The state of Nebraska has become a regular stop for the United States women’s volleyball team.

In recent years the national team has played matches in Ralston, in Omaha and at Pinnacle Bank Arena in Lincoln. And next week they’ll be back, this time playing at the Devaney Sports Center in Lincoln.

With most of the matches the national team plays being out of sight of most fans, and with each of the tournaments that has been played in Nebraska being called something different, it’s hard to know if the significance of each tournament is baseball’s equivalent of a spring training game or the World Series.

Lincoln will host matches in the first-ever FIVB Volleyball Nations League on May 15-17, with the U.S. team playing each night at 7 p.m.

This will be the fourth time in six years the national team has played in Nebraska. In 2013 the Americans won the gold medal in the NORCECA Women’s Continental Championship, which was played at Ralston Arena.

The Americans were back for a much bigger event in 2015, hosting the FIVB World Grand Prix Final Round at CenturyLink Center Omaha. Outside of the Olympics, that was the most prestigious event the United States had ever hosted, and the Americans won the gold.

The most memorable event came in January 2016 when Lincoln hosted the NORCECA Olympic Qualification Tournament. In was during that event that the Americans clinched their spot in the Olympics, and there was a crowd of 10,000 fans when the Americans beat Dominican Republic on the final day.

Seven months later, that was the team that the world watched in the Olympics, including three former Huskers in Jordan Larson, Kayla Banwarth and Kelsey Robinson. That team won the bronze medal.

The FIVB Volleyball Nations League is the renamed and reformatted replacement for the FIVB World Grand Prix. While some tournaments are only played every four years, this will be played annually.

Not every tournament is treated with the same importance on the international volleyball schedule. The Pan American Cup, for example, often features a lineup with players still in college or new to the national team.

And last year, the summer after the Olympics, some of the best U.S. players played a limited schedule to get some rest after a long Olympic year and their professional team seasons. Larson only played in two events. Robinson didn’t play at all.

But now we’re into Year 2 of the Olympic quadrennial, and things are beginning to ramp up for the Americans.

United States coach Karch Kiraly says the team will be taking this tournament very seriously. In other words, they’re bringing the U.S. varsity squad to Lincoln instead of the JV.

“We’re trying to send our best possible team,” Kiraly said in a phone interview. “This is the biggest annual event we play, and the most prestigious.”

The United States also has a lot to learn about itself and the other teams before they play in the World Championship, which is one of the Triple Crown events, this fall.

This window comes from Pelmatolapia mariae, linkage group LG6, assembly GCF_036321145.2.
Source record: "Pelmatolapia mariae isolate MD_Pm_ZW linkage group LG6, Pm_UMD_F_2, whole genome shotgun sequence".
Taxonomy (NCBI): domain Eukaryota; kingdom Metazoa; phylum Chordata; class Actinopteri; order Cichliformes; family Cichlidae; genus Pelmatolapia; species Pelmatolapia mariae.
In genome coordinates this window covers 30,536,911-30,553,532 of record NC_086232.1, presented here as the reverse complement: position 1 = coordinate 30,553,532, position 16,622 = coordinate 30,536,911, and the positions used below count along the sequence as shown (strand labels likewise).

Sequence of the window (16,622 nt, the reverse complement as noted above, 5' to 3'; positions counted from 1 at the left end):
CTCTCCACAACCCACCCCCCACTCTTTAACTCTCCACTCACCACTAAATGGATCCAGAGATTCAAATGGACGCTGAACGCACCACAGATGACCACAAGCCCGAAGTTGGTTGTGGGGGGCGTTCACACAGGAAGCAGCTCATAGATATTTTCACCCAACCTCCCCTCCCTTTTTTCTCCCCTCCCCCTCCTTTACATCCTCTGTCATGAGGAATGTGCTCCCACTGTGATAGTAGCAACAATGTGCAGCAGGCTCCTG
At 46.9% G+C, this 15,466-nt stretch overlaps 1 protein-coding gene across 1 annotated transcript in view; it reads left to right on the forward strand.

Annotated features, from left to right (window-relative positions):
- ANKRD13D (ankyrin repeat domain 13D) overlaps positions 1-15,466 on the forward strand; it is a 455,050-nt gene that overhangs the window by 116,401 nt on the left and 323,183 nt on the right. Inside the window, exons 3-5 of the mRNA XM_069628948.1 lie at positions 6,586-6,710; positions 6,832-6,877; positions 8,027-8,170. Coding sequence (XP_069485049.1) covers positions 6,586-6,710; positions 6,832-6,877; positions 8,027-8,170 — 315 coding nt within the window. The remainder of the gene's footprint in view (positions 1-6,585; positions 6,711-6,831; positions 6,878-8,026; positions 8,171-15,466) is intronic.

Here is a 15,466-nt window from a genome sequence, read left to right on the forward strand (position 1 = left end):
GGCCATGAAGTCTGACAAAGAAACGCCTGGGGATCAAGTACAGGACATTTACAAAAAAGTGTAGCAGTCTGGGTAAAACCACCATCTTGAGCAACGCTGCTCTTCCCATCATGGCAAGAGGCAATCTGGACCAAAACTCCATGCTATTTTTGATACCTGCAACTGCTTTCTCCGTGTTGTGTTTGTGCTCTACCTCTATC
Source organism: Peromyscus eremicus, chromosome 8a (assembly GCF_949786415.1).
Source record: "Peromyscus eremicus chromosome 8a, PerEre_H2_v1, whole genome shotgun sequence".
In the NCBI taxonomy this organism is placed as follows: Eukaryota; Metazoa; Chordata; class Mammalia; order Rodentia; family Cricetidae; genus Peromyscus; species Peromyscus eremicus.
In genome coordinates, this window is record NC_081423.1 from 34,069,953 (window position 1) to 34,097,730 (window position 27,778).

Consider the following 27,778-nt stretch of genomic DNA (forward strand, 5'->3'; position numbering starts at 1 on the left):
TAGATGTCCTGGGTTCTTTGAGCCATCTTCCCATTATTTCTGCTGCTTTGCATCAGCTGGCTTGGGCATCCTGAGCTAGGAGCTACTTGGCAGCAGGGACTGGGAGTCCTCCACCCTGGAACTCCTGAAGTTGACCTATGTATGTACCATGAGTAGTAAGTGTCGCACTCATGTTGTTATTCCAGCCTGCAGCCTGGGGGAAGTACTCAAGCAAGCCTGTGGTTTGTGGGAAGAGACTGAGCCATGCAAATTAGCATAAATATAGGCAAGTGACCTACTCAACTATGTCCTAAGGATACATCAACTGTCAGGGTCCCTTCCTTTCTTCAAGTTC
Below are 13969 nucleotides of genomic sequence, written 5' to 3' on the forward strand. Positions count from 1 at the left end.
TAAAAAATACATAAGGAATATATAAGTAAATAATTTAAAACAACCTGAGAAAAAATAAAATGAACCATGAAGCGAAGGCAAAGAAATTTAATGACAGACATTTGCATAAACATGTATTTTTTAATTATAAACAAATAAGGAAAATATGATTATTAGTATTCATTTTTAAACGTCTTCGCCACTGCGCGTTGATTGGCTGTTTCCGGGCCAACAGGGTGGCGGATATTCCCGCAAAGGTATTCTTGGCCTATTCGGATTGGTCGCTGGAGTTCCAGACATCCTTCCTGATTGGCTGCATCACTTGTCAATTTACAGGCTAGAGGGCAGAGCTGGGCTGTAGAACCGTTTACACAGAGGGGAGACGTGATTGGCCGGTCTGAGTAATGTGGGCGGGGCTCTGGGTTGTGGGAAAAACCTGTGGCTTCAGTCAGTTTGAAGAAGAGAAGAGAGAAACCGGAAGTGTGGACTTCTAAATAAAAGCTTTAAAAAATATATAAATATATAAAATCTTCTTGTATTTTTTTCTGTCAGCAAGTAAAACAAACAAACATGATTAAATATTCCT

Rosters are limited to 14 players each week, and once again there will be a few Nebraska players to cheer for. Robinson and Larson will be on the roster, and Justine Wong-Orantes also has a really good chance to do so.

A rare chance to play in the United States should provide lots of motivation for the players, and this is the start of a tournament where a lot of prize money is on the line. The winning players and coaches share a $1 million prize. Even third place brings $300,000.

That is an unprecedented amount of prize money for a women’s tournament. The comparable tournament for men used to have a winning prize of $1 million, while the women played for less. Now the prizes are the same for the men and women.

“It is far, far higher than it’s ever been before,” Kiraly said. “I think the highest prize money any female team could ever win before this was maybe $200,000 or $250,000.”

The men’s tournament being played at about the same time is also why the women’s matches are played during the week, and the men’s on the weekend. FIVB wants tournament volleyball being played six days per week.

After playing in Lincoln, the Americans will play each of the next four weeks in Japan, Thailand, China and Argentina. Then there is about two weeks off before the finals in China.

The World Grand Prix used to be the most grueling tournament on the schedule. Now its replacement is even more demanding, with five consecutive weeks of preliminary matches.

“Last year we played in Macau (China) one week, and finished on Sunday night and jumped on a boat, to a plane, to a plane, to a plane, and 45 hours later we were 12 time zones away in Brazil, and we played 40 hours after that,” Kiraly said. “That’s just what we do in these events.”

Reach the writer at 402-473-7435 or bwagner@journalstar.com. On Twitter @LJSSportsWagner.


Sports reporter

Brent has worked at the Journal Star for 14 years. His beats include Nebraska volleyball, women's basketball and high school soccer and cross country.

Load comments